The Earth isn't Flat: The Large Influence of Topography on Geodetic Fault Slip Imaging

Thomas Thompson, Harvard University

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Images of earthquake slip serve as the foundation for understanding the distribution of coseismic energy release, theories about rupture propagation, and fault mechanics. Geodetic slip images are inferred using elastic models that link surface observations to fault activity at depth. To date, almost all elastic models used for these common calculations include the assumption that the Earth is flat, even for earthquakes in regions of extreme topographic relief like the 2008 MW=7.9 Wenchuan earthquake at the Longmenshan range-front. Here we develop three-dimensional boundary element models that explicitly include topographic relief and find that the classical flat-Earth assumption may induce errors greater than 100 percent in imaged coseismic slip. This topographic effect is important even in regions with small topographic gradients (1-5 percent, 1992 MW=7.3 Landers) and can lead to the inaccurate inference of a shallow slip deficit. These results illustrate that understanding earthquake behaviors will require more accurate models not only in terms of physical processes but also in terms of geologic fidelity.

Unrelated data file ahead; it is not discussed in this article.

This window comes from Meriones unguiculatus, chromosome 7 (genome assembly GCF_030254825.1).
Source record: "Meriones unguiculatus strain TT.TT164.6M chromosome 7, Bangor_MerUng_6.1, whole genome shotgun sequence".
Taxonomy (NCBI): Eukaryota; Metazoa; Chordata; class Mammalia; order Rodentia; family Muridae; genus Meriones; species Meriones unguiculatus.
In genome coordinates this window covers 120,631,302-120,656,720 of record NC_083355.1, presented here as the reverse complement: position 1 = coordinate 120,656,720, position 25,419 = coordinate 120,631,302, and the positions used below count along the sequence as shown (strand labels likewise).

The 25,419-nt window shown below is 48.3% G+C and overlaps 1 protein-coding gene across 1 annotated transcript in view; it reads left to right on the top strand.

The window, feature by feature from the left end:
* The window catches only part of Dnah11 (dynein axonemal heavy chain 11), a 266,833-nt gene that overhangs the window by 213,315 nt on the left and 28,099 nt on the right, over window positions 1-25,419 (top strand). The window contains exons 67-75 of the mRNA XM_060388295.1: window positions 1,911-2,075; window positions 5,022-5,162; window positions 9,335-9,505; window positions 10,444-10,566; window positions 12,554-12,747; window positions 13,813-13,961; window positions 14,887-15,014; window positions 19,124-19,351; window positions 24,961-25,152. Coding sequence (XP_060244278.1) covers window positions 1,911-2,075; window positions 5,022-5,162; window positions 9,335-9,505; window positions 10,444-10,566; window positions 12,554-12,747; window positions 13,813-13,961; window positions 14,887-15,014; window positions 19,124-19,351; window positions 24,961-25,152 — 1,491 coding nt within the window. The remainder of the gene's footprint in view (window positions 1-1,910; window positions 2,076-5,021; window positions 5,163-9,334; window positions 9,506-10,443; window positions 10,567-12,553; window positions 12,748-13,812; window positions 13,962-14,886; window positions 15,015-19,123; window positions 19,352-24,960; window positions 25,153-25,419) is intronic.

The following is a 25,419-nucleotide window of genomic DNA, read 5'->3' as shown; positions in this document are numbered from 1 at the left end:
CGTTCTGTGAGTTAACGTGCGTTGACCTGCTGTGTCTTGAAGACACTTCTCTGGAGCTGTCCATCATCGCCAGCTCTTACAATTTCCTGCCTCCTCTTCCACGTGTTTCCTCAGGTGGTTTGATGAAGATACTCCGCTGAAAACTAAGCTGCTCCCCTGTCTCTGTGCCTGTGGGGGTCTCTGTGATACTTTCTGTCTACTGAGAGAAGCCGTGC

Abstract Author(s): T. Ben Thompson, Brendan J. Meade